The most common form of gematria is used in the Talmud and Midrash, and elaborately by many post-Talmudic commentators. It involves reading words and sentences as numbers, assigning numerical instead of phonetic value to each letter of the Hebrew alphabet. When read as numbers, they can be compared and contrasted with other words or phrases. A classic Biblical commentary incorporating a great deal of gematria is Baal ha-Turim by Rabbi Jacob ben Asher.

Gematria is often used by the Maharal of Prague and hasidic Torah commentators (such as the "Sefath Emmeth" from Gur).

Use in other languages

The first attested use of gematria occurs in an inscription of Sargon II (727–707 BCE) stating that the king built the wall of Khorsabad 16,283 cubits long to correspond with the numerical value of his name. Gematria was borrowed into the Greek probably soon after their adoption of the Semitic writing system. The extant examples of use in Greek come primarily for the Christian literature and, unlike rabbinic sources, is always explicitly stated as being used. Plato (c. 427-347 BCE) offers a discussion of gematria in its simplest forms in Cratylus, where he claims that the "essential force" of a thing's name is to be found in its numerical value, with words and phrases of the same numerical value may be substituted in context without loss in meaning.

The Latin-script languages exhibit borrowing of gematria methods dating from the early Middle Ages after the use lapsed following the collapse of Roman Empire in the 5th century.

See also

Citations and notes


  • Klein, Ernest, Dr., A comprehensive etymological dictionary of the English language: Dealing with the origin of words and their sense development thus illustrating the history and civilization of culture, Elsevier, Oxford, 7th ed., 2000
  • Davies, William David & Allison, Dale C., A Critical and Exegetical Commentary on the Gospel According to Saint Matthew, Continuum International Publishing Group, 2004
  • Acres, Kevin, Data integrity patterns of the Torah: A tale of prime, perfect and transcendental numbers, Research Systems, Melbourne, 2004
  • Clawson, Calvin C., Mathematical Mysteries: The Beauty and Magic of Numbers, Perseus Books, 1999
  • Ratzan, Lee, Understanding Information Systems: What They Do and why We Need Them, ALA Editions, 2004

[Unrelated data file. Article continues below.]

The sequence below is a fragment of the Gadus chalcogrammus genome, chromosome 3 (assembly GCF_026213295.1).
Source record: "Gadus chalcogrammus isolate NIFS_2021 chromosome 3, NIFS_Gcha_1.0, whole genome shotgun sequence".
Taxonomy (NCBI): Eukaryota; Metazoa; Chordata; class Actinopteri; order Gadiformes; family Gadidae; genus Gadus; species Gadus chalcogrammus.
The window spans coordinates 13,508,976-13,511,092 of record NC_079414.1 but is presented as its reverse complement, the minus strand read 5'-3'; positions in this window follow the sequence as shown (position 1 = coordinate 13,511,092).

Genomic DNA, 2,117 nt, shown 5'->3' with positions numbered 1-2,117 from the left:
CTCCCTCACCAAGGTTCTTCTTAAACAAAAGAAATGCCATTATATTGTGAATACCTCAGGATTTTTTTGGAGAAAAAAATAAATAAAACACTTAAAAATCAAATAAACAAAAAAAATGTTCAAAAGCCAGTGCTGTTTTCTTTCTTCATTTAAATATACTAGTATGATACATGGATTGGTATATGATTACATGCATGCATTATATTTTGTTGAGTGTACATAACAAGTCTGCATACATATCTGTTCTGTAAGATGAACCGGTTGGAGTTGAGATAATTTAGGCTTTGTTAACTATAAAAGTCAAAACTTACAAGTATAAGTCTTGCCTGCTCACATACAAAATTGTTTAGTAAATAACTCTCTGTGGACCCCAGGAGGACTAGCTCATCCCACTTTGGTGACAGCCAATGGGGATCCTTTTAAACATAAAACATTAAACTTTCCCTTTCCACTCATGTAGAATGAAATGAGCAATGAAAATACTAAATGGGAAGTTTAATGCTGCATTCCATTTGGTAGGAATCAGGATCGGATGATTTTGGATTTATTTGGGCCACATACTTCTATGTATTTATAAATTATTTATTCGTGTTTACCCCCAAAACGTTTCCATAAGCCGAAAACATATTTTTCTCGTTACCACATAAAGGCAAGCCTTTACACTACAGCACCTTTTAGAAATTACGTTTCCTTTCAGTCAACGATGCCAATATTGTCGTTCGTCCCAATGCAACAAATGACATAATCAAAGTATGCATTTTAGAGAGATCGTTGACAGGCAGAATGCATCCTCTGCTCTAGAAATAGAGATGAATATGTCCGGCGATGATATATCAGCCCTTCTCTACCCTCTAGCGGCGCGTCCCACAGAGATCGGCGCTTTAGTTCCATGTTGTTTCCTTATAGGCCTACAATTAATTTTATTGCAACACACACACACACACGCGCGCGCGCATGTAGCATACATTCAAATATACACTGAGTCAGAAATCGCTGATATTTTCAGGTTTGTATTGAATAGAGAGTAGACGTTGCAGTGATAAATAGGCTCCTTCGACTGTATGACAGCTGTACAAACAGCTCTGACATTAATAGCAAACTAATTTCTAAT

• Genesis Rabbah 95:3. Land of Israel, 5th Century. Reprinted in, e.g., Midrash Rabbah: Genesis. Translated by H. Freedman and Maurice Simon. Volume II, London: The Soncino Press, 1983. ISBN 0-900689-38-2.
  • Deuteronomy Rabbah 1:25. Land of Israel, 5th Century. Reprinted in, e.g., Midrash Rabbah: Leviticus. Translated by H. Freedman and Maurice Simon. Volume VII, London: The Soncino Press, 1983. ISBN 0-900689-38-2.

Further reading

  • Swiggers, Pierre, Transmission of the Phoenician Script to the West, in Daniels and Bright, The World's Writing Systems, 1996
  • Bernal, Martin. Cadmean Letters: The Transmission of the Alphabet to the Aegean and Further West before 1400 B.C. Winona Lake: Eisenbrauns, 1990.
  • Cajori, Florian. A History of Mathematical Notations (2 vv.). Chicago: Open Court, 1928-9.
  • Contenau, Georges. Everyday Life in Babylon and Assyria, New York: St. Martin's Press, 1954.
  • Diringer, David. The Alphabet: A Key to the History of Mankind (2 vv.). New York, Funk & Wagnalls, 1968.
  • Diringer, David. The Story of the Aleph Beth. New York: Thomas Yoseloff, 1960; World Jewish Congress, 1958.
  • Fideler, David. Jesus Christ: Sun of God: Ancient Cosmology and Early Christian Symbolism. Quest Books, 1993.
  • Ifrah, Georges. From One to Zero: A Universal History of Numbers, Viking, 1985.
  • Menninger, Karl. Number Words and Number Symbols: A Cultural History of Numbers. Cambridge: MIT Press, 1969.
  • Naveh, Joseph. Early History of the Alphabet: An Introduction to West Semitic Epigraphy and Paleography. Jerusalem: The Magnes Press, The Hebrew University, 1987.
  • Parpola, Simo. "The Assyrian Tree of Life: Tracing the Origins of Jewish Monotheism and Greek Philosophy." Journ. Near Eastern Studies 52, 3 (July 1993), 161-208.

External links